"He's an expert in changing course", said the PM, glistening with pleasure. Meanwhile Ed B sat silent in his heckle free zone. 2.68m unemployed suddenly plus 1.

Peter McHugh is the former Director of Programmes at GMTV and Chief Executive Officer of Quiddity Productions

Peter McHugh is the former Director of Programmes at GMTV and Chief Executive Officer of Quiddity Productions

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Why it's a mistake to assume that Jeremy Corbyn has already won

The shadow chief secretary to the Treasury on why the race to be Labour's leader is far from over.

They think it’s all over.

But they’re wrong.

The fat lady has yet to sing.

The commentary and reporting around the Labour party leadership campaign has started to assume we have a winner already in Jeremy Corbyn. The analysis, conjecture, predictions/complete guesswork about what happens next has begun in earnest. So we have seen speculation about who will be appointed to a Corbyn shadow cabinet, and “meet the team” pieces about Jeremy’s backroom operation.

Which is all very interesting and makes for the usual Westminster knockabout of who might be up and who might be going in the other direction pdq...

But I think it’s a mistake to say that Jeremy has already won.

Because I hear that tens of thousands of Labour party members, affiliates and registered supporters are yet to receive their ballot papers. And I am one of them. I can’t remember the last time I checked my post quite so religiously! But alas, my papers are yet to arrive.

This worries me a bit about the process. But mostly (assuming all the remaining ballots finally land in enough time to let us all vote) it tells me that frankly it’s still game on as far as the battle to become the next leader of the Labour party is concerned.

And this is reinforced when we consider the tens of thousands who have apparently received their papers but who have yet to vote. At every event I have attended in the last couple of weeks, and in at least half of all conversations I have had with members across the country, members are still making their minds up.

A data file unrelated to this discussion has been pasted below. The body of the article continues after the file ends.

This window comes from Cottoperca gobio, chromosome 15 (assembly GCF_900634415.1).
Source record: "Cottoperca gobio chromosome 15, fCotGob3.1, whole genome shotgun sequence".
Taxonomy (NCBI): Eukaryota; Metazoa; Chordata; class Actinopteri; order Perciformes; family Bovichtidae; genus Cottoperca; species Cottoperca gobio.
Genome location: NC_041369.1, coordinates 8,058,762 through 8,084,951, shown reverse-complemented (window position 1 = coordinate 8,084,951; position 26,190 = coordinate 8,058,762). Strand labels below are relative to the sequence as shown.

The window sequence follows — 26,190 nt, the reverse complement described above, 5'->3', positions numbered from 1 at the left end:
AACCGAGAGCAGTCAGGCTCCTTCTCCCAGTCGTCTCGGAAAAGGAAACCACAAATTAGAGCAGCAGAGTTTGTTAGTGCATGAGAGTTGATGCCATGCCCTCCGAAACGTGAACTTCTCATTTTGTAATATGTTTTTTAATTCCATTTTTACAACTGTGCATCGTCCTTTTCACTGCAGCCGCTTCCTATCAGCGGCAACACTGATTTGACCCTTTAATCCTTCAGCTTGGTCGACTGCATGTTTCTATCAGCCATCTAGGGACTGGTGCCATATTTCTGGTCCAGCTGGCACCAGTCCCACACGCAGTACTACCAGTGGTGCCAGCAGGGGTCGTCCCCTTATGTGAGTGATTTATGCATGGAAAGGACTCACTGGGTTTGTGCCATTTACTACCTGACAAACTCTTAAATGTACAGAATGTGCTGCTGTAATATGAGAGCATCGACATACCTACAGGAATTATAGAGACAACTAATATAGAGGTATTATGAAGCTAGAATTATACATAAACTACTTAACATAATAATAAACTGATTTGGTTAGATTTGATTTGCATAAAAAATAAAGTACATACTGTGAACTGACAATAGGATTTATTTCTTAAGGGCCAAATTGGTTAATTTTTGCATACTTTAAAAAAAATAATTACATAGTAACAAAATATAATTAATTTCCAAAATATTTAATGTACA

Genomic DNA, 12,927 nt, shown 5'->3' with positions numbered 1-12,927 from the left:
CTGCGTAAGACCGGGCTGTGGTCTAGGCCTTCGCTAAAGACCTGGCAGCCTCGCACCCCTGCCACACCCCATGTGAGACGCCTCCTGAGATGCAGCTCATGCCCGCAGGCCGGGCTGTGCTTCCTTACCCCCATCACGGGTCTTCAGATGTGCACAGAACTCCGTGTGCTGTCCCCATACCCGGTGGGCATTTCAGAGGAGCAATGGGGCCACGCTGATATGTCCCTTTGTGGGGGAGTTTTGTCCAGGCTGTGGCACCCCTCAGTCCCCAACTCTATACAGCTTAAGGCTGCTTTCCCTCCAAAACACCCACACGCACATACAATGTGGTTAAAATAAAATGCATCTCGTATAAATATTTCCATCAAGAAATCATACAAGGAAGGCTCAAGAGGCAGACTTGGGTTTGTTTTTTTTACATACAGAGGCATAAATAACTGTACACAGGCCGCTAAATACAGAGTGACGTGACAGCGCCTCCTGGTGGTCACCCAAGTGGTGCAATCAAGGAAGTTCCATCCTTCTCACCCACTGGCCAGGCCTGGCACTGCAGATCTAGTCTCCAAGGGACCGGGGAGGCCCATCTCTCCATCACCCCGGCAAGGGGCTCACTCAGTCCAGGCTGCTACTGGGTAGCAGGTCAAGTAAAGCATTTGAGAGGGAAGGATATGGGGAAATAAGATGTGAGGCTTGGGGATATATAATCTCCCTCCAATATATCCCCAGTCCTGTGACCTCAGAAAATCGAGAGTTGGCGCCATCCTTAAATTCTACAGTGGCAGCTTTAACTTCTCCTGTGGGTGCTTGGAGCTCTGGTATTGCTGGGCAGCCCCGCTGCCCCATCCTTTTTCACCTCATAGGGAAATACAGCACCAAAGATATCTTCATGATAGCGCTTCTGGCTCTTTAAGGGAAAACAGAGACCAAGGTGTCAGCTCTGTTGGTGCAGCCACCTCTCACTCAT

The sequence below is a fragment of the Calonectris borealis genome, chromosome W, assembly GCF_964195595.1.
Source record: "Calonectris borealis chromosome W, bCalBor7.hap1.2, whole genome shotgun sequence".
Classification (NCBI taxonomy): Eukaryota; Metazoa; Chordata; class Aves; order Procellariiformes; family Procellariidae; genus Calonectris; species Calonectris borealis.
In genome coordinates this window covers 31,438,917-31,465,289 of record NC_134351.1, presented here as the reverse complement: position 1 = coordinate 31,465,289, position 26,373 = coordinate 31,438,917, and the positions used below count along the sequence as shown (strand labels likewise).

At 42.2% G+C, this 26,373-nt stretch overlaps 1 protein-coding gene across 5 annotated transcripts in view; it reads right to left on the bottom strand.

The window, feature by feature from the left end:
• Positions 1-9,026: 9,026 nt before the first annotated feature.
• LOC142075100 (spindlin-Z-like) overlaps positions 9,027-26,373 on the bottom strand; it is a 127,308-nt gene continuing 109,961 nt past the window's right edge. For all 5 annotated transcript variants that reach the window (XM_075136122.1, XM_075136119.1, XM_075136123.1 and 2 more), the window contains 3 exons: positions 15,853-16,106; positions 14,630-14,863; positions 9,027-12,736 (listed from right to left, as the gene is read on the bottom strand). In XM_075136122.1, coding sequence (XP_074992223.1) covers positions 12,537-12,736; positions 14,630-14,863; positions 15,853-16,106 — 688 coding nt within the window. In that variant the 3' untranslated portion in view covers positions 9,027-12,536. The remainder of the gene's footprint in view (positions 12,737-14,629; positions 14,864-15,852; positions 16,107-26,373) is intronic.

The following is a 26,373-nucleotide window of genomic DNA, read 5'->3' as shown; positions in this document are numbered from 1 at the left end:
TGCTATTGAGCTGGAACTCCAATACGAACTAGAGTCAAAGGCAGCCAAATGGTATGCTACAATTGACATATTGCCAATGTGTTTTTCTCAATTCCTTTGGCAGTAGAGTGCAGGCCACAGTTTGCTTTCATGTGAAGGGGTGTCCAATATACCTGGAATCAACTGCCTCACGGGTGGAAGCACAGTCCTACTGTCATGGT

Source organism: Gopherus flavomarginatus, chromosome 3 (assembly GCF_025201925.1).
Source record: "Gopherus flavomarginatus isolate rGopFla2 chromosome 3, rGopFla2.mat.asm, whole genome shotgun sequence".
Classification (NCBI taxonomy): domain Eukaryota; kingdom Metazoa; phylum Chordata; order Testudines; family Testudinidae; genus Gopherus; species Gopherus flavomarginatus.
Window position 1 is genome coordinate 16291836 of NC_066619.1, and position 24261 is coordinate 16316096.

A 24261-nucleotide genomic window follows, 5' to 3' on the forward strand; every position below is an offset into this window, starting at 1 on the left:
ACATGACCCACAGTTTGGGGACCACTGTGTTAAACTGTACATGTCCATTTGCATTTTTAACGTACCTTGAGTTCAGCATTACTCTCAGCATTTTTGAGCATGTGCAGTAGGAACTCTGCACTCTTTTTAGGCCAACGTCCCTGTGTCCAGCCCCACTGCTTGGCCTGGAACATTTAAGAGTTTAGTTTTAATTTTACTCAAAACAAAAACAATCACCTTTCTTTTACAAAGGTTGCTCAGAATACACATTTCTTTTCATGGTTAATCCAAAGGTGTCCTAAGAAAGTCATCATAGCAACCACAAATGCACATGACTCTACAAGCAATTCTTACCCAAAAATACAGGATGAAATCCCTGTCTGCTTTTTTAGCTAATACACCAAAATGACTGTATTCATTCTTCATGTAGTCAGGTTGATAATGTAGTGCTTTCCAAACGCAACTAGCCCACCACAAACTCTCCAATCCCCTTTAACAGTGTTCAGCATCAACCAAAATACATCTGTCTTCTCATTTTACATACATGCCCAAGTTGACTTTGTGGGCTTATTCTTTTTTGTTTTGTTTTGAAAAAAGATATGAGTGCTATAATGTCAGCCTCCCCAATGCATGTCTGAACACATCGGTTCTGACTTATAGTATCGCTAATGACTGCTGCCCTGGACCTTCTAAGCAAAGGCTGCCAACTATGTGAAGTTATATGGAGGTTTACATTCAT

This is why we have to continue fighting for every vote until the end – and I will be fighting to get out every vote I possibly can for Yvette Cooper.

Over the campaign, Yvette has shown that she has a clear vision of the kind of Britain that she wants to see.

A Britain that tackles head-on the challenges of globalisation. Instead of the low-wage low-skill cul-de-sac being crafted by the Tories, Yvette's vision is for 2m more high skill manufacturing jobs. To support families she will prioritise a modern childcare system with 30 hours of fully funded child care for all 3 and 4 year olds and she will revive the bravery of post war governments to make sure 2m more homes are built within ten years.

It's an optimistic vision which taps into what most people in this country want. A job and a home.

And the responses of the focus groups on Newsnight a few days ago were telling – Yvette is clearly best placed to take us on the long journey to the 2020 general election by winning back former Labour voters.

We will not win an election without winning these groups back – and we will have to move some people who were in the blue column this time, to the red one next time. There is no other way to do it – and Yvette is the only person who can grow our party outwards so that once again we can build a winning coalition of voters across the country.